The staff at Animal Care Alliance is caring and knowledgeable. They are willing to help in almost any situation. My daughter recently had a school project on Pet Care and they went out of their way to make sure she had materials and access to staff members for interviews, as well as hands on experience with some of their animals. It was such a great experience we plan to be a part of the Animal Care Alliance family for a long long time.
Everyone is pleasant, helpful & shows their love for animals. Doc is an A+ veterinarian who is dedicated to his calling.
Choosing the right vet for your pet can be tough. After all, your furry friend can't tell you how he or she feels about the doctor. Even though you're not the one treated by the vet, whoever your animal sees is obviously your decision. Since many veterinary diseases and injuries can turn into emergencies very quickly, it's important to have a go-to vet. This way, you can ensure you'll know whom to see when your animal needs care.
Speak to your friends and family about vets who've treated their pets. You can even talk to your groomer or an animal shelter worker for referrals. When you visit the clinics you've been referred to, check that the facility is clean, animals are separated and the staff is calm and courteous. Not all clinics are American Animal Hospital Association accredited. This accreditation isn't a legal necessity, though a clinic that's AAHA-accredited is guaranteed to offer high-quality medical care. To receive accreditation, the clinic has to meet the AAHA's standards in the areas of facility, equipment and quality care.
If you're looking for a specialist, you want to make sure he or she is board-certified to practice in that specific area of animal medicine. You'll want to make sure your vet is also convenient to visit, so there are factors to take into account.
The type of animal you own should play a part in which vet you choose as well. While your options are vast if you have a dog or cat, you may have to visit an avian clinic for your bird or an exotics clinic for your snake.
Just as there are many types of doctors, there are many types of vets. Some focus on livestock or house pets, while others may specialize in dentistry or surgery. They may work in a veterinary clinic or zoo, working specifically with the animals housed there, or travel to farms to work with livestock. Since horse racing and other equestrian activities are so popular, some vets are trained to work just with horses.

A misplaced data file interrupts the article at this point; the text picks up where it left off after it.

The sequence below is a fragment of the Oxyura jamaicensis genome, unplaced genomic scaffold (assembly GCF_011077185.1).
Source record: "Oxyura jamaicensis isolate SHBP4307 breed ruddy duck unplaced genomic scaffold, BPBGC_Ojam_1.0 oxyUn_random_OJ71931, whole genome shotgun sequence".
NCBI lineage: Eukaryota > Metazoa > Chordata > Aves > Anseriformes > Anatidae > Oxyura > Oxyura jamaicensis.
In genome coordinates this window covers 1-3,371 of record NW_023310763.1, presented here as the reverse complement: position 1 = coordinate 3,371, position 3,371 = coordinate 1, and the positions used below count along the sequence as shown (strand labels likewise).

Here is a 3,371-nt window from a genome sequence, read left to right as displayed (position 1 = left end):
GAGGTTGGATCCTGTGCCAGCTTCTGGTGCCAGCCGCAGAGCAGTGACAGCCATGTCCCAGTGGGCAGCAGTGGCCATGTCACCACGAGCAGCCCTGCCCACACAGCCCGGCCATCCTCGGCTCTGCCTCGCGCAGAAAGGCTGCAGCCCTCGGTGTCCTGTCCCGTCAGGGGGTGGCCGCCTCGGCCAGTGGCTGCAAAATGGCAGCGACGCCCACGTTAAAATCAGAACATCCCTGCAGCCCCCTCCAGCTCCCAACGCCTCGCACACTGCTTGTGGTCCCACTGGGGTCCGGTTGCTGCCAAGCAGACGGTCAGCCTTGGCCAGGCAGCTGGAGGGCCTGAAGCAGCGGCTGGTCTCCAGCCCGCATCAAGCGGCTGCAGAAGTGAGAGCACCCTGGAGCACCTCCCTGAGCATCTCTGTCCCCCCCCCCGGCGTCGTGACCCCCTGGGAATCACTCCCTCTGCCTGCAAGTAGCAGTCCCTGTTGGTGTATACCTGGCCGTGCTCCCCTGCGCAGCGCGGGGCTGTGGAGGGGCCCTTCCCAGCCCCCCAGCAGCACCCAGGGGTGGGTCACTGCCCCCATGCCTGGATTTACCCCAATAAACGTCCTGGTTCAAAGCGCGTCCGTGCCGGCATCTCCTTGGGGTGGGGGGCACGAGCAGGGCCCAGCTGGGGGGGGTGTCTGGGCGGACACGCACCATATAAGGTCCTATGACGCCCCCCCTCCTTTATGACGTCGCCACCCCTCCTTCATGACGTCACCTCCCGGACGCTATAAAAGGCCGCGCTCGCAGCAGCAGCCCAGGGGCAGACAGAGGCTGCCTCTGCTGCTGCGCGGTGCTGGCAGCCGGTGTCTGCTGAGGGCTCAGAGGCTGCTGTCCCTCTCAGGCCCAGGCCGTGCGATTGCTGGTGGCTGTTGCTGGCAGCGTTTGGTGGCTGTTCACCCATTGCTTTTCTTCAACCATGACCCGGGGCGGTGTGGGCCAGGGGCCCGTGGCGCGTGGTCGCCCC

Diseases, like malaria and yellow fever are also transmitted through animals. Some vets have insight to diseases that affect both humans and animals. Vets have contributed to the treatment and cure of many diseases that plagued both humans and their furry friends.
Government agencies employ veterinarians as well. When an animal comes from a foreign land, these vets quarantine them and check for any diseases that may be present in an effort to control new diseases that can be brought into the country. Other Specific types of vets include:
A vet assistant works alongside the veterinarian and helps out around the clinic. In some cases, they may assist vets in surgery or restrain struggling animals during tests or lab work. The everyday duties of a veterinary assistant include; monitoring and caring for animals after surgery, keeping medical records, cleaning animals' teeth, feeding and bathing them, cleaning cages, sterilizing surgical equipment, giving animals medication, collecting samples for testing and performing laboratory tests, and offering grief counseling to pet owners.